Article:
Earlier this year, I made a simple request to a group of 25 supply chain executives: go online to a discussion forum I had created and post a question about a supply chain topic you would like to get feedback and ideas about from your peers. The question could be about a project or initiative they were working on, or about any industry topic that interested them. I gave them thirty days to ask one question, and as an incentive, if everybody in the group asked a question, I would randomly select a member and donate $100 to a charity of their choice. I sent an email reminder every week, and at the end of the month, to my great surprise and disappointment, only two people had asked a question.

Why?

The easiest explanation is that these are very busy supply chain executives with no time to spare, so my request just fell through the cracks or never made it to the top of their priority list.

Or maybe they didn’t know how to post a question on a discussion forum or felt uncomfortable using an online tool.

But I came across an article recently that offers another possible explanation: asking questions is a skill that some (perhaps many) people lack.

“When students know how to ask their own questions, they take greater ownership of their learning, deepen comprehension, and make new connections and discoveries on their own,” write Dan Rothstein and Luz Santana in Teaching Students to Ask Their Own Questions. “However, this skill is rarely, if ever, deliberately taught to students from kindergarten through high school [emphasis mine]. Typically, questions are seen as the province of teachers, who spend years figuring out how to craft questions and fine-tune them to stimulate students’ curiosity or engage them more effectively. We have found that teaching students to ask their own questions can accomplish these same goals while teaching them a critical lifelong skill.”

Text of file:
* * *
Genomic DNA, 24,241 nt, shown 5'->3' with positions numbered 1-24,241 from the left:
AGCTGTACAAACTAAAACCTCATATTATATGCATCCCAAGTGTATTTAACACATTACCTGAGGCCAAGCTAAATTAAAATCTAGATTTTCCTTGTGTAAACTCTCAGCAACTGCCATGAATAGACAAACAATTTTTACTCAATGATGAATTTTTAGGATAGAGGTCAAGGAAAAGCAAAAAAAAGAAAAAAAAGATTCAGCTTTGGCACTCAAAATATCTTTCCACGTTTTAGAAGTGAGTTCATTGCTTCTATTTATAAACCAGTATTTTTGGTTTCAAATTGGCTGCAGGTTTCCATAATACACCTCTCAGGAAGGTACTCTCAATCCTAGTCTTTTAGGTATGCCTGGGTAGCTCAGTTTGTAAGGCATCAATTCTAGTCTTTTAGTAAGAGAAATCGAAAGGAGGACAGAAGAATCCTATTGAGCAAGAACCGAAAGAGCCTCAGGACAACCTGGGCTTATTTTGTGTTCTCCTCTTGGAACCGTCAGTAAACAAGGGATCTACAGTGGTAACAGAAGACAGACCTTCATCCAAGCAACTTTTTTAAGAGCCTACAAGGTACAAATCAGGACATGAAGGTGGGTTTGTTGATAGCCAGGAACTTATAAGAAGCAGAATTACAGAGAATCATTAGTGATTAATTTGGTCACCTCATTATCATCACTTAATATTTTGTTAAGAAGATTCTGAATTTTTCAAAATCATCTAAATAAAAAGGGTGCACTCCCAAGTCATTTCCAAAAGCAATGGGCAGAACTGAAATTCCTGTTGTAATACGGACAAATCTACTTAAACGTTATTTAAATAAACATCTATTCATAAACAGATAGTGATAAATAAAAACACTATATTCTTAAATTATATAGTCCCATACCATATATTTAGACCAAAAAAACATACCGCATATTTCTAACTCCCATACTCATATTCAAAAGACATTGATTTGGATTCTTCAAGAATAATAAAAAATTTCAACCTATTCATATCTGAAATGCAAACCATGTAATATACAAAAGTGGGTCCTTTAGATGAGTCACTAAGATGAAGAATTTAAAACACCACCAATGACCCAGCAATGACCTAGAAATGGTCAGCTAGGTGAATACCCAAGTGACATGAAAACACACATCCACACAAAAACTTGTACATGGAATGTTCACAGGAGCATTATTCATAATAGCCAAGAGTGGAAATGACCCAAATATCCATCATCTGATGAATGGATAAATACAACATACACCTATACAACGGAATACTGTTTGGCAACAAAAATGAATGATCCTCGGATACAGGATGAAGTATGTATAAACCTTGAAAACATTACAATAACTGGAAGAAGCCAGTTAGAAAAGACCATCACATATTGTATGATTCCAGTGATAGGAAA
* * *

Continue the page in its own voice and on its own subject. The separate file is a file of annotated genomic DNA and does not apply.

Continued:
Rothstein and Santana, along with colleagues at the Right Question Institute, have developed a process called the Question Formulation Technique (QFT) that “helps students learn how to produce their own questions, improve them, and strategize on how to use them.” The QFT has six key steps, which are described in more detail in the article:

  1. Teachers Design a Question Focus
  2. Students Produce Questions
  3. Students Improve Their Questions
  4. Students Prioritize Their Questions
  5. Students and Teachers Decide Next Steps
  6. Students Reflect on What They Have Learned

My recommendation is for supply chain leaders (“teachers”) to try this process with their supply chain teams (“students”). At the next team meeting, rather than go through the same old motions and routine, introduce the QFT process and present the team with a Question Focus (QFocus), which is “a prompt that can be presented in the form of a statement or a visual or aural aid to focus and attract student attention and quickly stimulate the formation of questions.” Here are some QFocus ideas I came up with:

  • Statement: Our customers order a product online and receive it within four hours.
  • Statement: Our 3PL partners will make more profit next year, and we’ll save more money.
  • Visual Aid: A picture of an empty store shelf and another with misplaced items.
  • Visual Aid: A picture of a line of trucks waiting to be unloaded at the warehouse.

The process of developing questions, and refining and prioritizing them, will lead you to new ideas and insights about how to improve your supply chain. Finding the “right” answer to a supply chain problem or opportunity begins by asking the “right” questions. We just have to develop and strengthen that skill.

If this all sounds like a lot of work, then scale it back to just yourself. Make the time to ask a question every week about something you’re working on or interests you and see where the search for answers takes you. I promise, you won’t be disappointed.